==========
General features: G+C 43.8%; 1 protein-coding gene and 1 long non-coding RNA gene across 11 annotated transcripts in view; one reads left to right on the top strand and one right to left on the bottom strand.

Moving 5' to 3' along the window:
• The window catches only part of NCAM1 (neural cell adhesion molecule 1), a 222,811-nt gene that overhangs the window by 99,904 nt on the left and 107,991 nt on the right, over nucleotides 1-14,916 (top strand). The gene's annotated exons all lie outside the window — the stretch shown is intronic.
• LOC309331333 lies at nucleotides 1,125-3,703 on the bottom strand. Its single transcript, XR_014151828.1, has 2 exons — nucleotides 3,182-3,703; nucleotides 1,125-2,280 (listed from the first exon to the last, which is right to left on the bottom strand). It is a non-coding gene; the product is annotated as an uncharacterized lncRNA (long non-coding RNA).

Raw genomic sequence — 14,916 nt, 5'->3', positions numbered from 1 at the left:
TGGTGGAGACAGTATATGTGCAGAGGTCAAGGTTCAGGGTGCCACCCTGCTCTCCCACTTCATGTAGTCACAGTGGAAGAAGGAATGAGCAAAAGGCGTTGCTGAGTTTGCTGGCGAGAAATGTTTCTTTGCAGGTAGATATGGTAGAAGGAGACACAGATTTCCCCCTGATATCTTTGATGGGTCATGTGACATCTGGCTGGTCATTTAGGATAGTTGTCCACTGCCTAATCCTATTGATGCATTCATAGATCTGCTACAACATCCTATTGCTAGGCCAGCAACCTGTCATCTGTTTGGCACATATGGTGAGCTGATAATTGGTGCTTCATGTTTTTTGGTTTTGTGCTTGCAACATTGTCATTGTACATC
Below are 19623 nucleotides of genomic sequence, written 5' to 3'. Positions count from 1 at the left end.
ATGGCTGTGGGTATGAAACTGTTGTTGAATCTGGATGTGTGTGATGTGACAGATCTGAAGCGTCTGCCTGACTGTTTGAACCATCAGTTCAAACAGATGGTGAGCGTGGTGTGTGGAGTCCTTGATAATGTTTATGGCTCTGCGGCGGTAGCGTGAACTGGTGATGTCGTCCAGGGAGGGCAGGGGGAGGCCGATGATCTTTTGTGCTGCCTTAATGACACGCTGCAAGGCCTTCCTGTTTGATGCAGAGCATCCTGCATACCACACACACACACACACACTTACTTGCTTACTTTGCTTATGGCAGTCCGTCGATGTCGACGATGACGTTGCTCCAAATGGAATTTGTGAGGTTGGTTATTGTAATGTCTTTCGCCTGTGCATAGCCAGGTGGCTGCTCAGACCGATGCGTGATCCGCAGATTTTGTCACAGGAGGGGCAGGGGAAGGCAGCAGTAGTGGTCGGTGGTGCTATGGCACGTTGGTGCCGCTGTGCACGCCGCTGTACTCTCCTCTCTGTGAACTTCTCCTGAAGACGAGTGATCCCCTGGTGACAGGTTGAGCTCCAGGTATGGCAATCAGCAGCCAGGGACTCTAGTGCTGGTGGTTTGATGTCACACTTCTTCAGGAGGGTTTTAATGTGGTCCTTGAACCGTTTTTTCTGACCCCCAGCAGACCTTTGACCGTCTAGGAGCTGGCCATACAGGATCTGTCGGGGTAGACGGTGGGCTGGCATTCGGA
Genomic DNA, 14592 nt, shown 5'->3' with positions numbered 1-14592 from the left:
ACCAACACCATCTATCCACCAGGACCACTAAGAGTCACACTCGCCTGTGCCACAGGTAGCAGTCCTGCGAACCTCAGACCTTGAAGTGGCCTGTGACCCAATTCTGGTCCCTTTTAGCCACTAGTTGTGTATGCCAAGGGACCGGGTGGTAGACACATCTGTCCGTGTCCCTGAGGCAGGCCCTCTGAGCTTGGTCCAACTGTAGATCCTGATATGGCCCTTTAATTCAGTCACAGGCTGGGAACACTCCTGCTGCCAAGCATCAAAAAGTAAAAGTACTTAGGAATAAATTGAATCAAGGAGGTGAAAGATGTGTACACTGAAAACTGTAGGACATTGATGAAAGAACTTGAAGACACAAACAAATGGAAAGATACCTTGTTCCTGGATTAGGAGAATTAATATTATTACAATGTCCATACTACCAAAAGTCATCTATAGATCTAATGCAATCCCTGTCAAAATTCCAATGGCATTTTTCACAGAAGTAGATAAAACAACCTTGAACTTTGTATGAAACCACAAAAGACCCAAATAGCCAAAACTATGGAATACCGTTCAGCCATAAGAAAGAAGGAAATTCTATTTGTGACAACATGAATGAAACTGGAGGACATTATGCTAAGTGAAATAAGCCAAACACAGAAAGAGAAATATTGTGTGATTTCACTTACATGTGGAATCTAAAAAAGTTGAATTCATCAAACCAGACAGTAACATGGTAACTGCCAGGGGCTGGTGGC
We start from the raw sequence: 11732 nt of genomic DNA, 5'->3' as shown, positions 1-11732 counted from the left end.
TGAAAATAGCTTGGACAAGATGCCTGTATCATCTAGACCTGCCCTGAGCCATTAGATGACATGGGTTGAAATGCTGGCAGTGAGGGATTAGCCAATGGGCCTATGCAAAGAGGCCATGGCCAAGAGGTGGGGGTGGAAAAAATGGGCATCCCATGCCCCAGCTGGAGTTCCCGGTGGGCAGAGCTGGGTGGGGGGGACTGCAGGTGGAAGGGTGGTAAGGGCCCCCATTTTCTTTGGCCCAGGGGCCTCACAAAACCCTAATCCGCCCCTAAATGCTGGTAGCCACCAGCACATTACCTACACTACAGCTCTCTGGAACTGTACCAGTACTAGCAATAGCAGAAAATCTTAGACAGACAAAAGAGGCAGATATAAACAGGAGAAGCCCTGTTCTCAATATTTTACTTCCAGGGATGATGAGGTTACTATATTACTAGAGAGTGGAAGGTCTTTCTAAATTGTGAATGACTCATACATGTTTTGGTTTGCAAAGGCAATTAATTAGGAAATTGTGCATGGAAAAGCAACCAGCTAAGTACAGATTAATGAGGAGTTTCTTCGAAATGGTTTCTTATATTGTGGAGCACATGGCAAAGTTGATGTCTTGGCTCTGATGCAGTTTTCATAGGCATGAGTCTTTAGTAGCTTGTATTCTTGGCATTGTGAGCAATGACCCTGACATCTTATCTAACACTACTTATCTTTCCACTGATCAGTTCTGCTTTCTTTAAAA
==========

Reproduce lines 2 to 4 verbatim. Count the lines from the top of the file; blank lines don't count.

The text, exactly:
Moving 5' to 3' along the window:
• The window catches only part of NCAM1 (neural cell adhesion molecule 1), a 222,811-nt gene that overhangs the window by 99,904 nt on the left and 107,991 nt on the right, over nucleotides 1-14,916 (top strand). The gene's annotated exons all lie outside the window — the stretch shown is intronic.
• LOC309331333 lies at nucleotides 1,125-3,703 on the bottom strand. Its single transcript, XR_014151828.1, has 2 exons — nucleotides 3,182-3,703; nucleotides 1,125-2,280 (listed from the first exon to the last, which is right to left on the bottom strand). It is a non-coding gene; the product is annotated as an uncharacterized lncRNA (long non-coding RNA).